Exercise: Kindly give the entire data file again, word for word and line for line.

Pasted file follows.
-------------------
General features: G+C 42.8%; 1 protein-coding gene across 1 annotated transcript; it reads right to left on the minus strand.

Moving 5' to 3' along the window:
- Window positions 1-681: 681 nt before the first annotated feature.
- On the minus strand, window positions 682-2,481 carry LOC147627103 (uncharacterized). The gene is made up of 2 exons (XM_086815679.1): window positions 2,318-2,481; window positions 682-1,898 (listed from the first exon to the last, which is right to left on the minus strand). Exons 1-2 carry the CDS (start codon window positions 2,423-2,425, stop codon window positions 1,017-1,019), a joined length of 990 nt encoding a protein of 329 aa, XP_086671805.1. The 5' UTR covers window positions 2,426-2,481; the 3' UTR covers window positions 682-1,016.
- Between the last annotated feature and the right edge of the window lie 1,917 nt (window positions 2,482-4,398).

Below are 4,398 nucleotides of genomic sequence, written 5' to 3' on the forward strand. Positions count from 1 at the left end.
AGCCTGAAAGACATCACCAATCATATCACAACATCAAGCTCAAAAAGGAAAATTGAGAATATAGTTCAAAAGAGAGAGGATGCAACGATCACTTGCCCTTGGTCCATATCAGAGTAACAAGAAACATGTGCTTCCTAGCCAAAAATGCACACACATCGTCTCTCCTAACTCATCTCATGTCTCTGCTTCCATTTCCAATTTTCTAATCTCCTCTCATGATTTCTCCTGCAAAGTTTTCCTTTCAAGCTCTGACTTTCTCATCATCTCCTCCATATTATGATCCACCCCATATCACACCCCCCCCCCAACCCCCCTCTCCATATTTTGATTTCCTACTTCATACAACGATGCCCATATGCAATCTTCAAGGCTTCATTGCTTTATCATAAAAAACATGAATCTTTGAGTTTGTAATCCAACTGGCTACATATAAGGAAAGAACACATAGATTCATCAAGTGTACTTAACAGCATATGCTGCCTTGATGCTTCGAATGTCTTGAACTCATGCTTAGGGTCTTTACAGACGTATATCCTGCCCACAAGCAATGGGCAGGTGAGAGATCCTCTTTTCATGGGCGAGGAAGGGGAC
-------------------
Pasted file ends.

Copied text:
General features: G+C 42.8%; 1 protein-coding gene across 1 annotated transcript; it reads right to left on the minus strand.

Moving 5' to 3' along the window:
- Window positions 1-681: 681 nt before the first annotated feature.
- On the minus strand, window positions 682-2,481 carry LOC147627103 (uncharacterized). The gene is made up of 2 exons (XM_086815679.1): window positions 2,318-2,481; window positions 682-1,898 (listed from the first exon to the last, which is right to left on the minus strand). Exons 1-2 carry the CDS (start codon window positions 2,423-2,425, stop codon window positions 1,017-1,019), a joined length of 990 nt encoding a protein of 329 aa, XP_086671805.1. The 5' UTR covers window positions 2,426-2,481; the 3' UTR covers window positions 682-1,016.
- Between the last annotated feature and the right edge of the window lie 1,917 nt (window positions 2,482-4,398).

Below are 4,398 nucleotides of genomic sequence, written 5' to 3' on the forward strand. Positions count from 1 at the left end.
AGCCTGAAAGACATCACCAATCATATCACAACATCAAGCTCAAAAAGGAAAATTGAGAATATAGTTCAAAAGAGAGAGGATGCAACGATCACTTGCCCTTGGTCCATATCAGAGTAACAAGAAACATGTGCTTCCTAGCCAAAAATGCACACACATCGTCTCTCCTAACTCATCTCATGTCTCTGCTTCCATTTCCAATTTTCTAATCTCCTCTCATGATTTCTCCTGCAAAGTTTTCCTTTCAAGCTCTGACTTTCTCATCATCTCCTCCATATTATGATCCACCCCATATCACACCCCCCCCCCAACCCCCCTCTCCATATTTTGATTTCCTACTTCATACAACGATGCCCATATGCAATCTTCAAGGCTTCATTGCTTTATCATAAAAAACATGAATCTTTGAGTTTGTAATCCAACTGGCTACATATAAGGAAAGAACACATAGATTCATCAAGTGTACTTAACAGCATATGCTGCCTTGATGCTTCGAATGTCTTGAACTCATGCTTAGGGTCTTTACAGACGTATATCCTGCCCACAAGCAATGGGCAGGTGAGAGATCCTCTTTTCATGGGCGAGGAAGGGGAC